When Christian Eriksen was discharged from hospital, one of the first things he did was visit his teammates.
Less than a week earlier, many of them had formed a wall around the stricken midfielder as he received CPR on the pitch at Copenhagen’s Parken Stadium.
Eriksen’s collapse during the first half of Denmark’s opening Euro 2020 match against Finland, later revealed to have been caused by a cardiac arrest, has been described as a “traumatic experience” by Danish goalkeeper Kasper Schmeichel.
Schmeichel, who helped comfort Eriksen’s partner at the side of the pitch, described the emotion when he first returned to the Danish camp.
“I think a couple of the guys maybe hugged him quite hard,” Schmeichel recalled with a smile. “But it was just really nice to see him, you know, healthy and in good spirits.
“He came to training and we were out on the pitch – it was a great moment. It was nice to see him. I was lucky enough to be able to visit him in the hospital and to see him there, but for a lot of the boys that was the first time for them seeing him. So, naturally, training stopped straight away and everyone went over to him.”
When the match was surprisingly restarted later that afternoon – a decision for which UEFA has received criticism from Danish national team members – Denmark’s shell-shocked players fell to a 1-0 defeat that dented their chances of progressing to the round of 16.
READ: Denmark provides feel good story of Euro 2020 with unlikely qualification for knockout stages
Another loss to Belgium five days later seemed to end any lingering hope Denmark had of reaching the knockout stages.
Going into the final group stage game, Denmark knew only a large win over Russia and a favorable result between Belgium and Finland would see them progress.
Schmeichel says Eriksen’s visit, which came the day after Denmark lost to Belgium, was the catalyst the team needed.
“I think the most important thing for us was to know that Christian was okay,” he said. “It was great to see him, he came by the camp when he came out of hospital and that helped a lot of the guys, I think, just to see him and to just to erase the last image we had of him on the pitch.
“To see him in real life and to see that he was OK was really important, and it gave us the space to go and focus on the game because we were under pressure in a football sense, but I think, as you see, we didn’t play like a side under pressure.
“We played with freedom and we played with an identity that was something that we’ve discussed for a long, long time and [I’m] really, really proud of everybody.”
While Denmark’s qualification for the round of 16 might have looked like a long shot from the outside, Schmeichel said he felt “very confident” going into the match with Russia that his team could get the result they needed.
“Both in the Finland game when we resumed and also the Belgium game, we played really well and we created a lot of chances – we just didn’t score the goals,” he said. “But this team has been in difficult spots before where we’ve needed results and we’ve come out on top.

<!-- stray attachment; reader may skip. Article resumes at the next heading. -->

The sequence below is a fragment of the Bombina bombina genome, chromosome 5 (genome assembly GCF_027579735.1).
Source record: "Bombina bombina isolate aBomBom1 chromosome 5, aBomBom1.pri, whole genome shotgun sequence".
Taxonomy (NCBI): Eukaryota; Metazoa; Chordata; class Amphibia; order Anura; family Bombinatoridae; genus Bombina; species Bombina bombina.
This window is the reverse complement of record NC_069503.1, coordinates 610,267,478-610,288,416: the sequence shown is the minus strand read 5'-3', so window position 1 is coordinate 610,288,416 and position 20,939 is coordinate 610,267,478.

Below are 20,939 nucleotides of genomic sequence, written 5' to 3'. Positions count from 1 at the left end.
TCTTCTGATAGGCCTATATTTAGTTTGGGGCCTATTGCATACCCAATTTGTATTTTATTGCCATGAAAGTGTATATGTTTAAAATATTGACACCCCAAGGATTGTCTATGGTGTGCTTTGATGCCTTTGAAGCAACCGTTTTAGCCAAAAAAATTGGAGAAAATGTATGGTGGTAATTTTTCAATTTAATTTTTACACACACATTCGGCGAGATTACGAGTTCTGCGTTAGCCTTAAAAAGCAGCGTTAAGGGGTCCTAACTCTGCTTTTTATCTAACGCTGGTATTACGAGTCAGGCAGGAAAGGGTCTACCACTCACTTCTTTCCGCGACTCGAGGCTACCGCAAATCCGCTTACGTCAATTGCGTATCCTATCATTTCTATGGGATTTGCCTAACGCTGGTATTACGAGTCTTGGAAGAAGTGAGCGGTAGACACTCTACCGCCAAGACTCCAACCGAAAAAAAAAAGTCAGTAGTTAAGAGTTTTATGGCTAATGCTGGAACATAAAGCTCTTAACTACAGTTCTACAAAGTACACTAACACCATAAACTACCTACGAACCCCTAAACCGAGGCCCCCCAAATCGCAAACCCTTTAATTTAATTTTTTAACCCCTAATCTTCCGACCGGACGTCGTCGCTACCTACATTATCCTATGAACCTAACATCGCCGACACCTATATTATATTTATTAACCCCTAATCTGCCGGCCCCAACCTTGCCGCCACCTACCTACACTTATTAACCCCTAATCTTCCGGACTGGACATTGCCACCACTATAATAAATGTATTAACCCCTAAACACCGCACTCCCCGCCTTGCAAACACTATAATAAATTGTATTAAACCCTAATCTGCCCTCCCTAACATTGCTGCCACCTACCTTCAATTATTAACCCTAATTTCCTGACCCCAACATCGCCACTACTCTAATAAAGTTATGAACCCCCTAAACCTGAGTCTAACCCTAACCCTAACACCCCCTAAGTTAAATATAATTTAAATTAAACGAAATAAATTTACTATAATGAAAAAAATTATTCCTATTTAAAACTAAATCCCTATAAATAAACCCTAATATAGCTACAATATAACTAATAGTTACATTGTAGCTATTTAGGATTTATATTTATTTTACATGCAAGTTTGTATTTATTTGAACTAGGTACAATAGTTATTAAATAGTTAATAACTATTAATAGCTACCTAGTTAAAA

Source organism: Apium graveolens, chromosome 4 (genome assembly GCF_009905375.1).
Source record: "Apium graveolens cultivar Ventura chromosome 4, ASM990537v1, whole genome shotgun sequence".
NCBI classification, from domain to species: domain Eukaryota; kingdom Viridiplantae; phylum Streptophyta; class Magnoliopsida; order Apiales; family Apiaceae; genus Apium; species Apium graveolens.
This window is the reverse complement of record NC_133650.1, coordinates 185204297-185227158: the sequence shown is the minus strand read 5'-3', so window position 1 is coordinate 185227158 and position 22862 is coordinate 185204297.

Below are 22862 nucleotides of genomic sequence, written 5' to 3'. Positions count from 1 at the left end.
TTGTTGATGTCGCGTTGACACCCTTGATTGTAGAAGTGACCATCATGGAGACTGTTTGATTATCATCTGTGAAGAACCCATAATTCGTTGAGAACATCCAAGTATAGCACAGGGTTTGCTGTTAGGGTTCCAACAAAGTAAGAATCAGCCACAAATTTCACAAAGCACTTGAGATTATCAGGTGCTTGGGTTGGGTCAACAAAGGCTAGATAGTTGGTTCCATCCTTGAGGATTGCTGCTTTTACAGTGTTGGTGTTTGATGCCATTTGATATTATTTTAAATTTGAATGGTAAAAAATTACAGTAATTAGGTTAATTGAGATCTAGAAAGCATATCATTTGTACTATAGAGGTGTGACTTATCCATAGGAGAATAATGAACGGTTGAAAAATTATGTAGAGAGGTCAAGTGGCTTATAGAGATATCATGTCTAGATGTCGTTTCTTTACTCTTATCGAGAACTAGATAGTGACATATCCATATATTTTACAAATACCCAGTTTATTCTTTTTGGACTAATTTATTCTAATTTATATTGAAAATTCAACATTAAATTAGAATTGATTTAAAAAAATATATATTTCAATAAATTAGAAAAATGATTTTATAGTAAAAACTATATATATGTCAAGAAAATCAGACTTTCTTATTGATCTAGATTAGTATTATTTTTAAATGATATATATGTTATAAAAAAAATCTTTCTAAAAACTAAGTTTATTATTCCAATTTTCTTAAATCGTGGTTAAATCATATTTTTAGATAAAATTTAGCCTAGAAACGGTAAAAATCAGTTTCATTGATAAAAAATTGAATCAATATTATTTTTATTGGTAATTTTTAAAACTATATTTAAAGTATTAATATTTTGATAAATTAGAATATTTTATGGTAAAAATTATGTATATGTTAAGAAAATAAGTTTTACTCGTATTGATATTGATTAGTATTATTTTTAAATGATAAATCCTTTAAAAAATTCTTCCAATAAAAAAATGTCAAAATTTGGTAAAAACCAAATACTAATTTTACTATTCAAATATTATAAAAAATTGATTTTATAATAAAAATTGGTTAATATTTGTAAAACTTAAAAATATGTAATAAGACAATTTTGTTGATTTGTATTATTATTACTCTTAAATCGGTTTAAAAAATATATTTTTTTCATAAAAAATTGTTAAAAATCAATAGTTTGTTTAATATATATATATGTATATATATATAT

“I felt with the way that the boys were training and the way we performed in the games and how I know that we can perform under pressure, I had a lot of confidence that we could make something happen and get a good result.”
However, even before the tournament had started, the Danes were feeling optimistic about their chances.
Schmeichel said there was a buzz around the camp – and country – knowing that the Denmark national team would be playing all three of its matches in front of home fans, with Copenhagen being one of the 11 European cities given host status for Euro 2020.
“We were very, very motivated going into this tournament because of the circumstances, a small country like ourselves being able to host three group games is unheard of,” he said. “So we were highly motivated beforehand, but obviously to have what happened happen so early in the tournament for us, all that kind of went out the window and it became about so much more.
“It became about the human side. It became about the team and the country, you know, living through a quite traumatic experience and basically everybody getting together and supporting one another. So the motivation was always there and now there’s just added motivation.”
After the final whistle had blown in Denmark’s 4-1 win over Russia, the players huddled around their coach’s phone as they awaited confirmation of a Belgium victory over Finland that would guarantee them a place in the last 16.
While the players were understandably overjoyed with their qualification, Schmeichel says “relief” was the overriding emotion.
“You know, we’ve waited for this opportunity to play in front of our home crowd for a long time because obviously it got canceled in 2020, so it’s a long time in waiting and to be able to go through and finish our campaign in Denmark on a high was really, really important,” he said.
“Obviously, with what happened in the Finland game and then the performance that we had against Belgium, but the anticlimax of not winning the game was tough to take. So for us all to be able to leave the Parken Stadium with a winning feeling and to be able to share that with the fans was really important.”
Two weeks ago, when Eriksen was laying on the Parken Stadium pitch, it wasn’t apparent that this story would have a happy ending.
“It’s been crazy,” Schmeichel said. “So many emotions, an absolute roller coaster – and to be sitting here today, to have gone through [to the round of 16] and for Christian to be alright is a very, very positive outcome.”